Saturday Serenity: How Perceived Obligations Can Squash Your Joy

[photo courtesy of]

I had an interesting conversation the other day.  It was with a young lady who was probably half my age.  The conversation was intriguing to me for much more than the words we exchanged.  I actually learned something about myself from it.

It all began when the young woman shared with me the trials and tribulations in her life of what she regarded as, “necessary obligations”.  I gleaned from her words that she felt a massive duty to accommodate everyone and everything in her life.  I posed the following question to my young friend:

“What if you said, ‘no’ to some of these people and situations?” The look I received in exchange for my words was nothing less than shock (perhaps even horror) at the thought of what I had suggested.  I think she thought I was either crazy or that I had clearly experienced a momentary lapse of reason right in front of her.

“Yeah, that would NEVER happen,” was the response I heard.  She reasoned that unless she wanted to make everyone in her life, “pissed off  forever” at her, there would be no way to ‘ever’ change any of it.  The young lady further remarked that even though she found all of her ‘obligations’ stressful beyond belief, it would be better fulfilling them than actually dealing with the fallout of not doing what her colleagues, boyfriend, and neighbor wanted her to do.

[photo courtesy of]

I was feeling exhausted just listening to the list of ‘obligatories’ she mentioned, thinking that the amount of energy it would take to complete each and every one of these activities would challenge even the heartiest of those folks who seem to possess unlimited energy.

From an after-work cooking class, to helping a neighbor with some packing, this girl had filled her every waking moment with ‘stuff’ she felt she had to do.  It dawned on me that each and every ‘obligation’ she made was based solely on the fact that she didn’t say “no” to those things she didn’t really want to do.  Conversely, she didn’t seem to consider giving more time and energy to the things that made her happy. Perhaps she didn’t even know what it was that made her happy.  Energy and time:  think about these as being deposited in a bank; on any given day we have a certain number of hours and energy in that bank.  If the bank is depleted with having spent your hours and energy on stuff you didn’t want to do anyway, that doesn’t leave much for having a life to call your ‘own’, does it?

From all of this new-found information, I had a ‘ta da’ moment.  The difference between living an authentic life, being true to yourself (or not) comes down to two words:  YES or NO.  The choice in order to please everyone else but yourself would entail a lot of yeses, and not that many in the ‘no’ category.  Placing them in two columns might look something like this:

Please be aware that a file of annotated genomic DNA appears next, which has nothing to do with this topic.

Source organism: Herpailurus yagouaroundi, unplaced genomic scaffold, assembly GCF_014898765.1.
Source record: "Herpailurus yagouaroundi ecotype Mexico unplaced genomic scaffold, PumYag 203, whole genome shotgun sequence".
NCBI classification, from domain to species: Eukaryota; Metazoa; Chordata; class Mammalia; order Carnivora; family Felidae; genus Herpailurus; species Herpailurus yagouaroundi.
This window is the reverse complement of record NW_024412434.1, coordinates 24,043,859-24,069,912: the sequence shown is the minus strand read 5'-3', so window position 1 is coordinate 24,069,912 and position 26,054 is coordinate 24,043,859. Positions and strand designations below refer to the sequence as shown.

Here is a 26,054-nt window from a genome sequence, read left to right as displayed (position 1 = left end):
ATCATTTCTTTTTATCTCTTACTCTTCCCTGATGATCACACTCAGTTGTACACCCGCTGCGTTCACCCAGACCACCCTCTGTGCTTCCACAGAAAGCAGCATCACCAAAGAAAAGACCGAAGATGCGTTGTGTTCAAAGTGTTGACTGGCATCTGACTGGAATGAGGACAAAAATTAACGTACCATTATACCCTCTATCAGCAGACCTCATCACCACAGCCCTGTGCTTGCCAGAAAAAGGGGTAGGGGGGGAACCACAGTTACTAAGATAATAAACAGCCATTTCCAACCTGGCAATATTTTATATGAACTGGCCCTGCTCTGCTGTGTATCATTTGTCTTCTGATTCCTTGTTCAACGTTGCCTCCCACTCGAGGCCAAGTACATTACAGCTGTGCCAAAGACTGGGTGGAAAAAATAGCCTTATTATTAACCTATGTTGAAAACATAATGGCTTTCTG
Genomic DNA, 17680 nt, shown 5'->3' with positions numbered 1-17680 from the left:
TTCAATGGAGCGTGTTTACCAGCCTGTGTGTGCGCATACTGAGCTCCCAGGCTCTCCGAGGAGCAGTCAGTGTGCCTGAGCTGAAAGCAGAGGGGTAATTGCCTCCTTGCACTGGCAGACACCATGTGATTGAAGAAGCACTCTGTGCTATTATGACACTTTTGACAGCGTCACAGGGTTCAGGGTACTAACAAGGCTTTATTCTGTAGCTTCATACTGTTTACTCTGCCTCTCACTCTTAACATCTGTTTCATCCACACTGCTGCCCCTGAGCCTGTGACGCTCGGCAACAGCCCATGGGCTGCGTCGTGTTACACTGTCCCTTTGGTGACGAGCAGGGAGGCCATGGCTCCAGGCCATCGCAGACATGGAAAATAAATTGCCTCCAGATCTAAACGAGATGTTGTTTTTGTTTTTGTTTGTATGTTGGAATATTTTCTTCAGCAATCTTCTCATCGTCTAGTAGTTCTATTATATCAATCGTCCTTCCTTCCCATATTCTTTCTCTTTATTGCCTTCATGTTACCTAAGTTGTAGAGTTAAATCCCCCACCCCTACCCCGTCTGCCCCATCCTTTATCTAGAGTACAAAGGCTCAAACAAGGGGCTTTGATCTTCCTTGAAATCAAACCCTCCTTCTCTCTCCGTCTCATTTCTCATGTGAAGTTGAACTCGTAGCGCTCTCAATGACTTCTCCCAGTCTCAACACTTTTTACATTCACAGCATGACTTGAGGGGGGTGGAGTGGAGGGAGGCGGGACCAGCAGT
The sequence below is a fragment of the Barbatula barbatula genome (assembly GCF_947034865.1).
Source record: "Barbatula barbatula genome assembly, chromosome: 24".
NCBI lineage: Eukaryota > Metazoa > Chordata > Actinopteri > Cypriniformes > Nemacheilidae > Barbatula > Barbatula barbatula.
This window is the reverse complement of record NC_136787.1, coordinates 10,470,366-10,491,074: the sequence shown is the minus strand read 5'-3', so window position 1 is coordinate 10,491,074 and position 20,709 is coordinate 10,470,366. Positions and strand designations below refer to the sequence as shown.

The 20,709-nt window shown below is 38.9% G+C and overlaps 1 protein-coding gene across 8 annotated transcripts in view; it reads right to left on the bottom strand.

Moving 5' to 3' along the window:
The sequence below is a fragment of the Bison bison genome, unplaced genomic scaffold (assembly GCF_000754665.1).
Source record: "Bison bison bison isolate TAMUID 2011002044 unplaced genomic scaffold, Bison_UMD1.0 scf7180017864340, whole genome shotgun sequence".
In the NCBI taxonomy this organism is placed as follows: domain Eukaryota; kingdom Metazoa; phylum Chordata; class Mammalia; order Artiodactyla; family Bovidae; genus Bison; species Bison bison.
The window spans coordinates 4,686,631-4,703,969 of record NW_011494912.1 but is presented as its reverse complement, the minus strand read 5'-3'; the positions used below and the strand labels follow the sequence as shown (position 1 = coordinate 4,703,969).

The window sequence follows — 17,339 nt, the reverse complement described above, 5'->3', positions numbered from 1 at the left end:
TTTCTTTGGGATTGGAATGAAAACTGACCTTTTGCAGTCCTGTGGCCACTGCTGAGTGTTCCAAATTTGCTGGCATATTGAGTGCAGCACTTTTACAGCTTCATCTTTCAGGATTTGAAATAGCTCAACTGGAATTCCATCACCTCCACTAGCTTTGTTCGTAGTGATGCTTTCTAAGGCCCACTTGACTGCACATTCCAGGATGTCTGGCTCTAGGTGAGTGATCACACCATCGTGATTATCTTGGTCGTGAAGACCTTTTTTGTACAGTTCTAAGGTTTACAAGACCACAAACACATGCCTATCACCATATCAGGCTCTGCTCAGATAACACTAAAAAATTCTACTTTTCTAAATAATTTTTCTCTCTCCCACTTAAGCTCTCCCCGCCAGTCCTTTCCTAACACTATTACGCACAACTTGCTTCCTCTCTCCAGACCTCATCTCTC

YES Column – I will do the things you ask of me and feel those things to be obligations that I must fulfill = having my life become everything everyone else wants; or

NO Column – I will do the things that bring me happiness and joy.  I will help you along the way, but if I choose NOT to join an art class to learn how to paint 13th century window coverings = being true to myself with no self-disparaging remarks.

[photo courtesy of]

After my conversation with this young person, I felt sad for her but at the same time enlightened for myself.  I wondered if it had to do with age and experience.  No matter what it was, I had a terrific sense of calmness, no longer burdened by the sense of obligatory activities I once knew as part of my own, personal repertoire of, “must dos”.

I found a quote by Henry David Thoreau that I thought would be quite fitting for keeping your true self fed with the freedom of choices to experience a happy path:

I learned this, at least, by my experiment:
that if one advances confidently in the
direction of his dreams, and endeavors
to live the life which he has imagined,
he will meet with a success
unexpected in common hours.

Now I’m off to find out about that 13th century window coverings art class; just kidding (14th century, actually)! *teasing*

  13 comments for “Saturday Serenity: How Perceived Obligations Can Squash Your Joy

  1. July 29, 2017 at 10:34 pm

    I will fully admit to not being great at saying no- I hate feeling as though I’ve let someone down. However, I’m getting better at making that call, as the years slowly pass!! Also, I would totally take that 13th century window covering class 🤓

    Liked by 1 person

    • July 29, 2017 at 10:59 pm

      Well that is precisely what I mean my dear! As the years slowly pass, we realize it’s okay to say no! Haha Well as a historian, I’m not surprised you’d like to take that course! Do it!! 😊 Cher xo


  2. July 29, 2017 at 11:24 pm